Bastille Day, or le quatorze juillet, commemorates the end of the monarchy in France and the beginning of a kingless French republic.
For the first time ever, I got to celebrate under the “bleu, blanc et rouge” of my adopted home country, and take part in the trifecta that makes up Bastille Day weekend: the Firemen’s Ball on Saturday night, the Military Parade on Sunday morning and the fireworks on Sunday night. (Well um… I actually didn’t end up going to the military parade but more on that later.)
Like any Frenchman worth his sel, my French host dad loves wine. On any given night we might be uncorking a 1997 Côtes du Rhône or pulling an award-winning Rioja out of the cave à vin. And as someone who once felt that yellow tail was a splurge, I’m not sure I deserve all of this well-aged goodness. (more…)
Last weekend, I escaped Paris to visit my friend Laura’s horse farm in the south of France. It was a weekend of muddy wellies, Earl Grey, good friends and big laughs.
Laura, who hails from the north of England, has an English mother and French father who run a horse-riding school near Limoges. And even though I was staying in the heart of French horse country, I honestly felt like I was in England, from the endless cuppas to the delightful colloquialisms of the north.
Here are my favorite moments from my weekend away.
Exploring little French towns
The nearest village, Confolens, has all the trappings of a typical French town: the church steeple rising above the buildings, the oh-so-French shutters, the little specialized shops like the boulangerie and charcutier.
But was truly makes Confolens special is the beautiful bridge across the riverfront which I photographed incessantly. One thing I’ll miss about France is stumbling upon such picturesque towns that no one else has ever heard of. How can this not be a tourist destination?
My Very First Fish and Chips
After a bit of sight-seeing we stopped by the local chip shop which stuck out like a sore Anglo thumb in such a French town. Though I was iffy about trying a dish I had previously deemed “grease on grease”, I was strongly urged to taste the cod. “Here they do a real northern crust,” said Laura’s mother.
Evidently I was very excited to try fish and chips…
The verdict? Delicious. As a seafood lover with a hot-fries-and-Heinz guilty pleasure, I really enjoyed it, though afterwards all I wanted a long nap and a shower.
During the meal we started talking about the comfort of eating food from your home country after a long trip away. When asked what I most missed from the states, I admitted, “I know this is a total cliché but sometimes I would just really like a good burger.” True dat, y’all.
One of my French bucket list items was to buy a set of old-fashioned champagne glasses. But due to budgeting concerns for my up-coming trip and the fact that I don’t technically have a residence, I decided not to purchase the beautiful set pictured below. Saving up sucks.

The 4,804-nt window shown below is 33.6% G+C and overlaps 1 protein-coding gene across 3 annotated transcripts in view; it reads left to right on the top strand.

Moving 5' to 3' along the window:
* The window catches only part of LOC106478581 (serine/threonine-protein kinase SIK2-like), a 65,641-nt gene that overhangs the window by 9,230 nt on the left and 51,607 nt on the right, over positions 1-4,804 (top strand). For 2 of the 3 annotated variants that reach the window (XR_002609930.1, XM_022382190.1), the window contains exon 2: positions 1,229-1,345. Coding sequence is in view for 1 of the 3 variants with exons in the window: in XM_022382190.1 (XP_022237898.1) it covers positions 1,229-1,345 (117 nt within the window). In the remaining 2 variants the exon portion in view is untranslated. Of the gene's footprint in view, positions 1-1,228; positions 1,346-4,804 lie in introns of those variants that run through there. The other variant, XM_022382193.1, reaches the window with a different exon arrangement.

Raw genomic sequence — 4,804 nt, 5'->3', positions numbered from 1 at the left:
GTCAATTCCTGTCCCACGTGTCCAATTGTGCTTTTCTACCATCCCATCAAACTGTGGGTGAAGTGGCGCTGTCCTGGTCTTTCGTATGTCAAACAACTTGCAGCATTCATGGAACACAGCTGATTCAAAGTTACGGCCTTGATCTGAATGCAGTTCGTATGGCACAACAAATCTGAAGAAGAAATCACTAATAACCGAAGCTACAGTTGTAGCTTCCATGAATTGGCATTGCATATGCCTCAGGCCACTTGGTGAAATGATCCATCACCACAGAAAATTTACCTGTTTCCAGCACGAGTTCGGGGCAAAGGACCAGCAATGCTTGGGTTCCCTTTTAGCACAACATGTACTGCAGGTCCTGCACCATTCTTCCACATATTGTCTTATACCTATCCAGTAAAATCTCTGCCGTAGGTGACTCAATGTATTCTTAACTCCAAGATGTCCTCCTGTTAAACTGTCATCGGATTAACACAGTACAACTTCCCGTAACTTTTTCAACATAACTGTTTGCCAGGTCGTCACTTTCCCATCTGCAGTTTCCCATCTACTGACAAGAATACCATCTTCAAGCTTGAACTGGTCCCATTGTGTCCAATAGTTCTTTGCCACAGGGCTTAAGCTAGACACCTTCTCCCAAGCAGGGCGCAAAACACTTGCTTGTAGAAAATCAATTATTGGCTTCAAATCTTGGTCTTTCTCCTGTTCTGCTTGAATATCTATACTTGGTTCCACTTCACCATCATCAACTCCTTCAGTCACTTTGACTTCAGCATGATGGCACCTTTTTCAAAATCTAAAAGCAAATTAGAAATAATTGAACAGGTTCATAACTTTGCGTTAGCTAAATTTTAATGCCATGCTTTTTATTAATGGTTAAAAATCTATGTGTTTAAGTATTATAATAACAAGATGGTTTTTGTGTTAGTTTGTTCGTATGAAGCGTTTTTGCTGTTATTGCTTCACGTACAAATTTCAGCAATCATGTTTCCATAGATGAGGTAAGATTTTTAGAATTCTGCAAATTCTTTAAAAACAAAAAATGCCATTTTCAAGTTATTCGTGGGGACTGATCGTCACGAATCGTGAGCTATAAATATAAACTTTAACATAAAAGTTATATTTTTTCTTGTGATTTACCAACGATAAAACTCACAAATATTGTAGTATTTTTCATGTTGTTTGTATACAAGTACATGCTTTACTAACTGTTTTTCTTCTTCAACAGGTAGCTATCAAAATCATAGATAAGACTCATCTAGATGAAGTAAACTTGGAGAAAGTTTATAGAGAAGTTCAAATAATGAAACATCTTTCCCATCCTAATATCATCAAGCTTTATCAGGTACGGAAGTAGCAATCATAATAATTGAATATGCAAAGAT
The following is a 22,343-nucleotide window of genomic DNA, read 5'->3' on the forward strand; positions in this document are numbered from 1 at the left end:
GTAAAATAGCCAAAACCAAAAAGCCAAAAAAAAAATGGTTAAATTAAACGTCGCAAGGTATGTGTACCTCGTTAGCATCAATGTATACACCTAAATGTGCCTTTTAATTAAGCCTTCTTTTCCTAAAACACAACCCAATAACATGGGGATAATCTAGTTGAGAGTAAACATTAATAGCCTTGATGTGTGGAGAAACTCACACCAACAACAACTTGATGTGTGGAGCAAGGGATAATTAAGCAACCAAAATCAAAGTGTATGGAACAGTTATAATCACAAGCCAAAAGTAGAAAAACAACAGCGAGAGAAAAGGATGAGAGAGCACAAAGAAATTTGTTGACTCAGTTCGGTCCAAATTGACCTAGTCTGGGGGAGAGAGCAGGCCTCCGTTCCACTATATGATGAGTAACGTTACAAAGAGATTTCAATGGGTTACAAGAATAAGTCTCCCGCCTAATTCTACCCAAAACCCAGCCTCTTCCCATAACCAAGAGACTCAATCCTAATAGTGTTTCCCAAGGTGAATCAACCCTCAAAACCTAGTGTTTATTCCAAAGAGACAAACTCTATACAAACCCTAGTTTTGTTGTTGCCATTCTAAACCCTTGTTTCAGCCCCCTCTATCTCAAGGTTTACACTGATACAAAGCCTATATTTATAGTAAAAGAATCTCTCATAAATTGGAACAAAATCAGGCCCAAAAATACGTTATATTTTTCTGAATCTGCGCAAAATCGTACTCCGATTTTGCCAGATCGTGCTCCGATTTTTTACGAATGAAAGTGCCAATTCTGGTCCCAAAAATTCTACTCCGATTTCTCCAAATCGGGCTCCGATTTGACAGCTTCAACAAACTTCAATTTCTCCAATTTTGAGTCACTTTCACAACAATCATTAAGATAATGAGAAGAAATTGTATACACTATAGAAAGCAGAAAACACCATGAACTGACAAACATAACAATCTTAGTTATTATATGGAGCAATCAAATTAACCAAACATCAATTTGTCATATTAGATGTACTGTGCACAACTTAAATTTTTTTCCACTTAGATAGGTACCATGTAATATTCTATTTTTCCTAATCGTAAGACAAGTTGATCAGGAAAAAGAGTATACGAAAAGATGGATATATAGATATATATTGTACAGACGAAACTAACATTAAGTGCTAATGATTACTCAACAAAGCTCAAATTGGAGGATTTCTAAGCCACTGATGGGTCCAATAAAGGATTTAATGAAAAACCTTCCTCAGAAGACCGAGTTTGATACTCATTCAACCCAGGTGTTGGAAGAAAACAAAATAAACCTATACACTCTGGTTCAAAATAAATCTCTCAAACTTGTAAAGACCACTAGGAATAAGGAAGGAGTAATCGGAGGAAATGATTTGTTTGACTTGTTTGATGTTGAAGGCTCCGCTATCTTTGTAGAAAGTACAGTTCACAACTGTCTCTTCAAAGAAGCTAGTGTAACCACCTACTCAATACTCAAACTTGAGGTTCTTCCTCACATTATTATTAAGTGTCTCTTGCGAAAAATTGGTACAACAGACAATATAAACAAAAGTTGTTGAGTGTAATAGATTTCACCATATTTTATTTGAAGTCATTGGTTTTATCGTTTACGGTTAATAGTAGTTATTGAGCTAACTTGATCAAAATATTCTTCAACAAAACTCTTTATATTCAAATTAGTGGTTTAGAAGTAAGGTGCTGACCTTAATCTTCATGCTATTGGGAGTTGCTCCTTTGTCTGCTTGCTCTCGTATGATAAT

But we did stumble upon some other treasures like a Mad Hatter top hat…
and fashion magazines from the 1920s. And even though we didn’t buy anything, it was still fun to come across treasures and trinkets from another era.
Getting a Taste of Farm Life
Laura’s farm is a veritable menagerie with chickens, ponies, horses, donkeys, pigs, doves, dogs and cats. I loved being able to spend a few days getting some one-on-one time with the animals and breathing some fresh country air into my lungs.
Hearing the War Stories of a 90-Year Old French WWII Vet
One of the highlights of the trip was chatting with Laura’s surrogate grandfather, Georges, over pineau and madeleines. After offering us a drink, Georges told us about the tribulations he had faced as a young soldier fighting the Germans, or as he called them, the “Boschs.”
The most horrific thing Georges told us about was the massacre in the nearby village Oradour-sur-Glane. On June 10th, 1944, four days after D-Day, a German Waffen-SS company locked up several hundred women and children in the town church and burned it to the ground. Any who tried to escape the church were then met with machine gun fire. The men were brutally murdered in several nearby barns and then burned as well.
“I could smell the burning bodies from my house,” George told us.
When my friends told Georges that I was American, he gasped. “Une vraie americaine?” A real American? He then proceeded to tell me how grateful he was for the Americans because they had “dropped parachutes full of chickens and supplies” during the war.
And though he told us that he had seen many miseries in his life, it amazed me that Georges was such a jovial person, laughing and drinking with such a broad smile on his face.
Before we left, he gave my two English friends many kisses, “Mes petites anglaises ! Vous m’avez sauvé la vie.” My little English girls! You saved my life.
Home-cooked, Farm-fresh Meals
Over the weekend we demolished lots of goodies, like a large jar of homemade strawberry-rhubarb jam and lord knows how much baguette. And while I’m lucky to enjoy lots of home-cooked meals here in France, it was wonderful dining on home-cooked food straight from the farm.
And never in my life have I looked up from washing dishes and seen five horses galloping past- country life at its finest.
One of my favorite adrenaline rushes in the world is the one you get from galloping on a horse, so it was such a joy to be able to ride all weekend! But I must say I have never felt like such a Yankee as when I grabbed the reins with one hand, as you do with a Western saddle.
Laura has been riding since she was a little girl and has competed for years, so it was fun to finally she her jump. And by the end of the weekend I was finally getting the hang of riding with an English saddle.
Good Times with Good Friends.
Over the year I’ve spent in Paris, I’ve made some absolutely incredible friends. And though it pains me to admit, I only have a few weeks left with them. (At least until we cross paths again!)
So it was wonderful to spend some quality time together without watching the clock: rocking out to Dizzee Rascal in the car, strolling the countryside with the dogs and munching on orange-flavored biscuits and tea while watching Spice World on VHS.
In more ways than one, this weekend was a breath of fresh air. It was exactly what I needed.
Have you ever visited the French countryside?
While I may not be the sportiest/most adventurous of bloggers, I am really into tennis and used to play varsity in high school. So when a family friend visiting Paris asked me, “Do you like tennis? How would you like my extra ticket to the French Open quarterfinals?” I actually had tears in my eyes. (more…)